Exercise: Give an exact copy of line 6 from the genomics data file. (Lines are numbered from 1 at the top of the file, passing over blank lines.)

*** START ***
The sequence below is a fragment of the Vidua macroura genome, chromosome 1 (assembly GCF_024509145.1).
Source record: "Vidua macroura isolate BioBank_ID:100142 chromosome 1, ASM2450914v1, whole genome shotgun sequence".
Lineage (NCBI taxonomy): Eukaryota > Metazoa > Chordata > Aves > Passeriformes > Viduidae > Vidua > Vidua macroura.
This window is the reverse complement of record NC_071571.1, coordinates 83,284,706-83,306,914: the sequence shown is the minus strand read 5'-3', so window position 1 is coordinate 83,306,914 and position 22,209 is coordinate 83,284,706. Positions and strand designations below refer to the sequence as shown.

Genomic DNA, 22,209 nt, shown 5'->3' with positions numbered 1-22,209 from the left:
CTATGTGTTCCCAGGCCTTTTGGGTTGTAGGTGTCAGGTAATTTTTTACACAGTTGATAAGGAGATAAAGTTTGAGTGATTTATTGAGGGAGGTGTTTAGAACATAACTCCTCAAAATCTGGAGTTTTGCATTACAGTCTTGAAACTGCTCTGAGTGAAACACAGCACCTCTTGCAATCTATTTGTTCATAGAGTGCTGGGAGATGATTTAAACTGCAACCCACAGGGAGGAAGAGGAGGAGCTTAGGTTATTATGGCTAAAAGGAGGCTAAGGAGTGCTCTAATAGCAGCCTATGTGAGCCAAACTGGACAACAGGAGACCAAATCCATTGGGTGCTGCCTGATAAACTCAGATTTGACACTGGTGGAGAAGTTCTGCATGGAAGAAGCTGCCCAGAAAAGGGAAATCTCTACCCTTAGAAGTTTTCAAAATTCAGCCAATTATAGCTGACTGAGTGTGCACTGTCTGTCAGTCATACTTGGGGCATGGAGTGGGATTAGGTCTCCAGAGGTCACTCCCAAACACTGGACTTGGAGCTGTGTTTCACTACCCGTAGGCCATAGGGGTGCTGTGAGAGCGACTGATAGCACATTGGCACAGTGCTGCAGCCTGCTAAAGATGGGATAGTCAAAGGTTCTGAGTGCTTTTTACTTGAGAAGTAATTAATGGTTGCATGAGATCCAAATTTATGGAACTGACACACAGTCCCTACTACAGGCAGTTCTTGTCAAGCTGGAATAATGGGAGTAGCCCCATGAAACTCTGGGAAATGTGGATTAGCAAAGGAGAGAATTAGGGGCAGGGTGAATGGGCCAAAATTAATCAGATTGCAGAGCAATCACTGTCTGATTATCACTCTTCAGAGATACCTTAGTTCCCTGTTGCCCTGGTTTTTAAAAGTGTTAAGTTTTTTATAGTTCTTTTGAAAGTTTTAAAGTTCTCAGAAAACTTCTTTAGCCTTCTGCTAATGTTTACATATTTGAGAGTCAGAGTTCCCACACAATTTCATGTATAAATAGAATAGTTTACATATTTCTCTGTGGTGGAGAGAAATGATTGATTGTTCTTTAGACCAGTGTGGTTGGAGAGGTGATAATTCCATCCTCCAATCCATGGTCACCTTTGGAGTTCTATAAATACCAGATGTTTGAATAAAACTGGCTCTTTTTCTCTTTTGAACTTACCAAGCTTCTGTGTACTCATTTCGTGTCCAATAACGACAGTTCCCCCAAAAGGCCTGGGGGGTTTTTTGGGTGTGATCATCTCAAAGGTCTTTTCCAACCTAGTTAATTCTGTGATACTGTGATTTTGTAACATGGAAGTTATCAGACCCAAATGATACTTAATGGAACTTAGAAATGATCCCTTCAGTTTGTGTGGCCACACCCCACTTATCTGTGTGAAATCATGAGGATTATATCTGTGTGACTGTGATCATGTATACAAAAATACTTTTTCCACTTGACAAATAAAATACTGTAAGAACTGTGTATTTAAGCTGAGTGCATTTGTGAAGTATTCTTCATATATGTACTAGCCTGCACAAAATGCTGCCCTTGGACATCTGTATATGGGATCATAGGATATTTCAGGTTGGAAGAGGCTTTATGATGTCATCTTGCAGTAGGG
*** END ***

CTATGTGTTCCCAGGCCTTTTGGGTTGTAGGTGTCAGGTAATTTTTTACACAGTTGATAAGGAGATAAAGTTTGAGTGATTTATTGAGGGAGGTGTTTAGAACATAACTCCTCAAAATCTGGAGTTTTGCATTACAGTCTTGAAACTGCTCTGAGTGAAACACAGCACCTCTTGCAATCTATTTGTTCATAGAGTGCTGGGAGATGATTTAAACTGCAACCCACAGGGAGGAAGAGGAGGAGCTTAGGTTATTATGGCTAAAAGGAGGCTAAGGAGTGCTCTAATAGCAGCCTATGTGAGCCAAACTGGACAACAGGAGACCAAATCCATTGGGTGCTGCCTGATAAACTCAGATTTGACACTGGTGGAGAAGTTCTGCATGGAAGAAGCTGCCCAGAAAAGGGAAATCTCTACCCTTAGAAGTTTTCAAAATTCAGCCAATTATAGCTGACTGAGTGTGCACTGTCTGTCAGTCATACTTGGGGCATGGAGTGGGATTAGGTCTCCAGAGGTCACTCCCAAACACTGGACTTGGAGCTGTGTTTCACTACCCGTAGGCCATAGGGGTGCTGTGAGAGCGACTGATAGCACATTGGCACAGTGCTGCAGCCTGCTAAAGATGGGATAGTCAAAGGTTCTGAGTGCTTTTTACTTGAGAAGTAATTAATGGTTGCATGAGATCCAAATTTATGGAACTGACACACAGTCCCTACTACAGGCAGTTCTTGTCAAGCTGGAATAATGGGAGTAGCCCCATGAAACTCTGGGAAATGTGGATTAGCAAAGGAGAGAATTAGGGGCAGGGTGAATGGGCCAAAATTAATCAGATTGCAGAGCAATCACTGTCTGATTATCACTCTTCAGAGATACCTTAGTTCCCTGTTGCCCTGGTTTTTAAAAGTGTTAAGTTTTTTATAGTTCTTTTGAAAGTTTTAAAGTTCTCAGAAAACTTCTTTAGCCTTCTGCTAATGTTTACATATTTGAGAGTCAGAGTTCCCACACAATTTCATGTATAAATAGAATAGTTTACATATTTCTCTGTGGTGGAGAGAAATGATTGATTGTTCTTTAGACCAGTGTGGTTGGAGAGGTGATAATTCCATCCTCCAATCCATGGTCACCTTTGGAGTTCTATAAATACCAGATGTTTGAATAAAACTGGCTCTTTTTCTCTTTTGAACTTACCAAGCTTCTGTGTACTCATTTCGTGTCCAATAACGACAGTTCCCCCAAAAGGCCTGGGGGGTTTTTTGGGTGTGATCATCTCAAAGGTCTTTTCCAACCTAGTTAATTCTGTGATACTGTGATTTTGTAACATGGAAGTTATCAGACCCAAATGATACTTAATGGAACTTAGAAATGATCCCTTCAGTTTGTGTGGCCACACCCCACTTATCTGTGTGAAATCATGAGGATTATATCTGTGTGACTGTGATCATGTATACAAAAATACTTTTTCCACTTGACAAATAAAATACTGTAAGAACTGTGTATTTAAGCTGAGTGCATTTGTGAAGTATTCTTCATATATGTACTAGCCTGCACAAAATGCTGCCCTTGGACATCTGTATATGGGATCATAGGATATTTCAGGTTGGAAGAGGCTTTATGATGTCATCTTGCAGTAGGG